preparing for an ocean passage

There’s so much to say about this adventure! The first portion covers all of the preparation, and the second portion is bits from the journal that I did my best to keep up on daily. There is so much I want to cover! Since I’m still slacking on getting the photos together, I’ll just post the first portion for now. SO SORRY this isn’t the whole enchilada.

About my 18 days at sea… How can I convey how beautiful watching the sunrise is? How can I get across how scary it was seeing a bright light straight ahead on my early morning watch only to find out it was Venus rising in the sky with the sun? How can words ever describe how soothing the swells of the ocean are? I tried reading books several times, but because of the heat and the swells I usually ended up falling asleep. And why did nobody ever tell me about sail jellies?!?!? A lot of this, for me, can’t be put into words. The whole trip, it was simply perfect. I would do it again in a heart beat. How do you end up doing an ocean crossing? There is a decent amount of preparation for the crew that I have tried to detail below. Surprisingly, you don’t have to know everything to cross an ocean. Just don’t do it by yourself if you don’t know what you’re doing!

The Preparation

Getting time off work can be difficult, because these trips never go as planned. You never know what the weather is going to be doing, you never know if equipment is going to fail and need to get repaired, etc. Giving yourself an additional week or two on top of how long the journey should take would be a safe bet.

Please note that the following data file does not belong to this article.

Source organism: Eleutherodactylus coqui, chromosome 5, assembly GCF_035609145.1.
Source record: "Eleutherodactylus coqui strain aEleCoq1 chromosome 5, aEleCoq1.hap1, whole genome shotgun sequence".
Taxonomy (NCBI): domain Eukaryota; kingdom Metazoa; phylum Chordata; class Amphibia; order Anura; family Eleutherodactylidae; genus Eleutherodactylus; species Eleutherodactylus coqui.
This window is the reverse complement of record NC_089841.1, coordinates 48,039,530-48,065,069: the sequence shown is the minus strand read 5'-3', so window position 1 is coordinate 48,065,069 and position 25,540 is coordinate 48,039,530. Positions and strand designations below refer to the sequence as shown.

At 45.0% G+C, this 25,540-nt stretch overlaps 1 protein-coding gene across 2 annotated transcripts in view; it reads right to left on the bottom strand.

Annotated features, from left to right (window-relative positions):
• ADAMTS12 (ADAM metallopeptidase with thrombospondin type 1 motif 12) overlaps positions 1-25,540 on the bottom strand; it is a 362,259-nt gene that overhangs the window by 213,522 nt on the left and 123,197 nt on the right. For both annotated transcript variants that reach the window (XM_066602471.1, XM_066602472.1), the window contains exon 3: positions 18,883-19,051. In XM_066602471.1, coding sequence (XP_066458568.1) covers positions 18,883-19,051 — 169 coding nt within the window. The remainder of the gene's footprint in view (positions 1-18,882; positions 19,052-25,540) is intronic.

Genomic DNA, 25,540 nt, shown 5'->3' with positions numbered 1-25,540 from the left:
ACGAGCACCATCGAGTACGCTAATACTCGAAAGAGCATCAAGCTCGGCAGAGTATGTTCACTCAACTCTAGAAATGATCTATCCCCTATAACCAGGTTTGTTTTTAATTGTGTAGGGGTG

Talk to people! I never used to see myself as a social butterfly, I was painfully shy for many years. The tables have turned, and I really do enjoy talking to people and hearing about other peoples boats, sailing stories, racing mishaps, etc. I put the word out to a few key people that I was available to do a delivery and I was contacted by several people almost immediately. Between that and volunteering at the racing events, the only way you will get on a crew would be to talk to people and put yourself out there! If you are confident in your abilities, you will be seen as a competent crew member.

Having the right gear will make your trip much more enjoyable. Thankfully, the first boat I was supposed to cross on had given me an extensive list of gear they suggested I buy. I used *almost* everything. If anyone is ever interested in seeing this list, I can definitely post it or email it to you.

Seasickness medication is also a big deal. I’ve never experienced any kind of motion sickness or sea sickness, so I was confident that I wouldn’t experience anything at sea either. I was right. I’d put on the scopolamine patch (pictured below) when Blue Crush set out, and I was the only person who wasn’t ill. Unfortunately, we had to come back to land after experiencing some problems and by the time I got out on Knopkierrie I was on the tail end of the patch (it only lasts three days). Again, I experienced no sea sickness. On the third day at sea, the winds picked up to 23 knots for an hour or two and I got a bit queasy then but nowhere near actually throwing up. All I had to do was get up and move. And burp. For some reason I burped at sea a lot…